The position and design of the powerful burners play a major role in the remarkable heat output of the BakerStone oven. As mentioned above, the outer U-shaped burner drives the convective heat transfer through an opening in the back — a design concept that draws heavily on the heat transfer of a wood-fired oven: from the back, over the pizza, and out the open front. But since the firebox is inset from the exterior walls, a surrounding air gap is also heated by this same burner. The conductive heat is supported by a second burner located directly underneath the pizza stone.
Thanks to the combination of insulation and design, there is no other oven that operates quite as efficiently as the BakerStone, as evidenced by the lack of reheat time required in between pizzas. It is uncommon for the pizza stone — especially in an oven with an open front — to fire at a lower temperature than the internal air temperature of the oven. But this works to a huge benefit of the pizza maker, who can achieve a more blackened crust akin to a New Haven-style apizza without overcooking toppings.
From the first firing, the BakerStone was an immediate favorite of our testers, thanks in large part to the control and consistency of the oven. This oven stands apart from the majority of gas-powered ovens in this review with the simple fact that it is powered by two separate burners — one lollipop covers the center of the pizza stone, and an oversized U-shaped burner extends the length of the sides and back. Each has its own knob for adjustment, which allows you to dial in the direction of the heat source if you experience any hot spots while baking.
This is unlikely, however, because the shape and design of the oven box create an incredibly stable environment when considering average internal temperature. The composite methods of heat transfer — convective, conductive, and radiative — come together nicely to evenly and equitably heat the five sides of the oven chamber. We used an infrared thermometer to gather an average internal temperature by measuring the temperature of each wall, and the BakerStone had one of the lowest standard deviations of any we tested, with an average difference of only 21°F.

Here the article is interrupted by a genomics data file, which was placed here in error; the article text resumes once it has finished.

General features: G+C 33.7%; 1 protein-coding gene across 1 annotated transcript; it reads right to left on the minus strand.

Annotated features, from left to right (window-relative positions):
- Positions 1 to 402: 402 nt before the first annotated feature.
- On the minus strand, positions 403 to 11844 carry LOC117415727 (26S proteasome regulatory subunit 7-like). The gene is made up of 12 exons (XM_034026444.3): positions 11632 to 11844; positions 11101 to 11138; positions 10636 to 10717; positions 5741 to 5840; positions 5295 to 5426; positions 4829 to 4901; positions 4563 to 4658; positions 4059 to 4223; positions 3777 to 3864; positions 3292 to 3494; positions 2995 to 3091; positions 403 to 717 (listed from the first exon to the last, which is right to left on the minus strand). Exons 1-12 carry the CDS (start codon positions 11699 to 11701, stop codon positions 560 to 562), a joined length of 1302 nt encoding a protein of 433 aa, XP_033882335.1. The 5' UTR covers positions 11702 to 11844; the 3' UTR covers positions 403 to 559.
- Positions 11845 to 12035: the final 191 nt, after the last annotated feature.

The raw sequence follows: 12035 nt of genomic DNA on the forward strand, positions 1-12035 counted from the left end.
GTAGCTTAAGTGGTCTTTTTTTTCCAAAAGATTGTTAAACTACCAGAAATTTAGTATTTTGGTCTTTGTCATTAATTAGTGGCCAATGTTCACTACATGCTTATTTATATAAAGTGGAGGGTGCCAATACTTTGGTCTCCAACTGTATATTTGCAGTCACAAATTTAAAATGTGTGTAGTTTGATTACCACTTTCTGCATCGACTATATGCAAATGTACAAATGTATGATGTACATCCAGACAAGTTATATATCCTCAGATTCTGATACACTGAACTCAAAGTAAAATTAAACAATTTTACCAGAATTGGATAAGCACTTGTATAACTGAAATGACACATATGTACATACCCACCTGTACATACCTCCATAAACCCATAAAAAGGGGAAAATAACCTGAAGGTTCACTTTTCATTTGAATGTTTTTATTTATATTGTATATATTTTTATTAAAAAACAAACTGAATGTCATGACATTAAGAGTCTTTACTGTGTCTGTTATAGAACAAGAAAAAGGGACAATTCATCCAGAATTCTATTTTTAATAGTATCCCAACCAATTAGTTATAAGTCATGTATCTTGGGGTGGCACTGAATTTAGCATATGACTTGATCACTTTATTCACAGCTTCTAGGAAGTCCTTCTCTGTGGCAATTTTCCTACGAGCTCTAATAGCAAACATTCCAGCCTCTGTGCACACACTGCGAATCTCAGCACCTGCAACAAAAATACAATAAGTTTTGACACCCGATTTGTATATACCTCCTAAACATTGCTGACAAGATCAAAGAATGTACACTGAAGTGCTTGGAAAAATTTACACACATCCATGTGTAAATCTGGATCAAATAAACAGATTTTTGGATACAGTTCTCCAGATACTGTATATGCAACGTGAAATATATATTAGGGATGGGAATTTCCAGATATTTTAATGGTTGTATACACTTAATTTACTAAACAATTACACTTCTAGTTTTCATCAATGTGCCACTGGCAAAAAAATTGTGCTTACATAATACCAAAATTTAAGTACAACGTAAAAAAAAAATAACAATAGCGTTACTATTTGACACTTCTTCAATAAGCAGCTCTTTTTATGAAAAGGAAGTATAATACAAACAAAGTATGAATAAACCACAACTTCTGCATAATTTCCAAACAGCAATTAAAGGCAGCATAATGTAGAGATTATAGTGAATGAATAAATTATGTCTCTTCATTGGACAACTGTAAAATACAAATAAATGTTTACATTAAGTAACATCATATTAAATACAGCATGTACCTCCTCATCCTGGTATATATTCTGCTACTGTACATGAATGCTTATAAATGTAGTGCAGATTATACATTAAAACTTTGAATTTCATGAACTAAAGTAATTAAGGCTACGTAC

Learning how to turn a pizza in the oven is a requisite skill, but the difference in temperature between the back and front of the BakerStone makes it even more important to practice this technique to avoid overcooking one section of a pizza. The position of the burner and the opening in the pizza box directly above at the back of the oven brings that half of the pizza stone up past 800°F, while the open-air front tends to hover around 650°F.
Ease of Use
Although this oven chamber is no larger overall than other comparable pizza ovens, it may feel that you have more room to work with simply based on the difference in width. With a 15-inch wide front, the BakerStone is the only oven that even accepts a standard 14" pizza peel. As such, it can reasonably accommodate a 13" pizza, thanks to an inch-or-so advantage along either axis of the square pizza stone. But this oversized oven chamber is heavy, tipping the scales at just under 50 pounds. Even though the firebox separates from the burner unit, and regardless of design features like foldable legs to improve portability, this bulky oven is likely best left in the backyard.
The full "firebox" design of the oven chamber takes more setup than most ovens — requiring you to build out the fire bricks almost like a lego-form of kiln shelving — but for reasons already stated, the little bit of extra effort is well worth the additional performance. One downside of this particular design is that the permanently installed pizza stone requires a bit more scrubbing (with a soft brush) to get clean, rather than being able to simply flip it over and allow the mess to burn off.
In terms of accessibility, the forgiveness of a slightly slower cook rate combined with the overall ease of firing makes the BakerStone the most approachable option for novice cooks. While the reflective internal chambers of other stainless steel ovens can quickly lead to blackened crusts, one doesn't need to manage the output of these burners to avoid overcooking a pizza. That is, of course, not to say that these burners aren't powerful — it may be necessary to turn the burners down to manage the overall temperature of the oven. We simply mean that you won't have to fine-tune the burner level each time you launch a pizza into the oven.
Now, here's the kicker. The BakerStone pizza oven offers all of this performance at a sticker price that is significantly lower than other gas-fired models in this review. As such, it is an easy choice as our Best Buy Award winner. Toss in the flexibility of being able to remove the pizza oven and use the base burner unit as either a grill or griddle — or place the oven box on a full-size gas or charcoal grill to transform it into a pizza oven — and you have a multi-functional outdoor kitchen.
Beyond its amazing versatility, dynamic heat output, and nearly unparalleled insulation, the BakerStone Original is offered at an excellent price point. All of this, at a fraction of the cost of its competitors, and there is no reason you shouldn't add this impressive pizza oven to your outdoor kitchen.
— Aaron Rice